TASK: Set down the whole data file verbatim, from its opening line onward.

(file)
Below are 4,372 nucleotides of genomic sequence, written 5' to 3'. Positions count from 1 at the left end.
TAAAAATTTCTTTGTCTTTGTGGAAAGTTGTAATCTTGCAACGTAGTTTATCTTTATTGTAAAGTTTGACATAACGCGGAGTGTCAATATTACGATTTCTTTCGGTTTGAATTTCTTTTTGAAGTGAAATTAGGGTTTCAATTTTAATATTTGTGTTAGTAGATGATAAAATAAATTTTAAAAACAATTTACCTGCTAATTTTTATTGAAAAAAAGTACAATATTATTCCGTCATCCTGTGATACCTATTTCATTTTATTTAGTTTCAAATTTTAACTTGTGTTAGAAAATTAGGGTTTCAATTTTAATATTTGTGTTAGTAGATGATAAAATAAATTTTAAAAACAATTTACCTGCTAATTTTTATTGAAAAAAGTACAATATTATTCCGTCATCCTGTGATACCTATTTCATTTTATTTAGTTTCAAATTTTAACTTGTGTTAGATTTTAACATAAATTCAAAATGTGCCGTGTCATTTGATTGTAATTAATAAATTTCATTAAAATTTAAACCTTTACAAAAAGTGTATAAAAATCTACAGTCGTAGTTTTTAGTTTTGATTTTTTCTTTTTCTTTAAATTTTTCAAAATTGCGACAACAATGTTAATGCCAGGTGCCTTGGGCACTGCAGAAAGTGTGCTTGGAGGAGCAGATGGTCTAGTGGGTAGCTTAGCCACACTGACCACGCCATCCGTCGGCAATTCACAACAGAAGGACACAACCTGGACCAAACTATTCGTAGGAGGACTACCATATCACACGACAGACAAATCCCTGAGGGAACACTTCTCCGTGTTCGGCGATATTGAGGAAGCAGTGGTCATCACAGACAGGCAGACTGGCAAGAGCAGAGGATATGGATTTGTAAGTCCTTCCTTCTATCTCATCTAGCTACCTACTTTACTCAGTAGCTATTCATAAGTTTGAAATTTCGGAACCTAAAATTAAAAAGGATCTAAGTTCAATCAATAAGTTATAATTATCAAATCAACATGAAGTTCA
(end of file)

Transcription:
Below are 4,372 nucleotides of genomic sequence, written 5' to 3'. Positions count from 1 at the left end.
TAAAAATTTCTTTGTCTTTGTGGAAAGTTGTAATCTTGCAACGTAGTTTATCTTTATTGTAAAGTTTGACATAACGCGGAGTGTCAATATTACGATTTCTTTCGGTTTGAATTTCTTTTTGAAGTGAAATTAGGGTTTCAATTTTAATATTTGTGTTAGTAGATGATAAAATAAATTTTAAAAACAATTTACCTGCTAATTTTTATTGAAAAAAAGTACAATATTATTCCGTCATCCTGTGATACCTATTTCATTTTATTTAGTTTCAAATTTTAACTTGTGTTAGAAAATTAGGGTTTCAATTTTAATATTTGTGTTAGTAGATGATAAAATAAATTTTAAAAACAATTTACCTGCTAATTTTTATTGAAAAAAGTACAATATTATTCCGTCATCCTGTGATACCTATTTCATTTTATTTAGTTTCAAATTTTAACTTGTGTTAGATTTTAACATAAATTCAAAATGTGCCGTGTCATTTGATTGTAATTAATAAATTTCATTAAAATTTAAACCTTTACAAAAAGTGTATAAAAATCTACAGTCGTAGTTTTTAGTTTTGATTTTTTCTTTTTCTTTAAATTTTTCAAAATTGCGACAACAATGTTAATGCCAGGTGCCTTGGGCACTGCAGAAAGTGTGCTTGGAGGAGCAGATGGTCTAGTGGGTAGCTTAGCCACACTGACCACGCCATCCGTCGGCAATTCACAACAGAAGGACACAACCTGGACCAAACTATTCGTAGGAGGACTACCATATCACACGACAGACAAATCCCTGAGGGAACACTTCTCCGTGTTCGGCGATATTGAGGAAGCAGTGGTCATCACAGACAGGCAGACTGGCAAGAGCAGAGGATATGGATTTGTAAGTCCTTCCTTCTATCTCATCTAGCTACCTACTTTACTCAGTAGCTATTCATAAGTTTGAAATTTCGGAACCTAAAATTAAAAAGGATCTAAGTTCAATCAATAAGTTATAATTATCAAATCAACATGAAGTTCA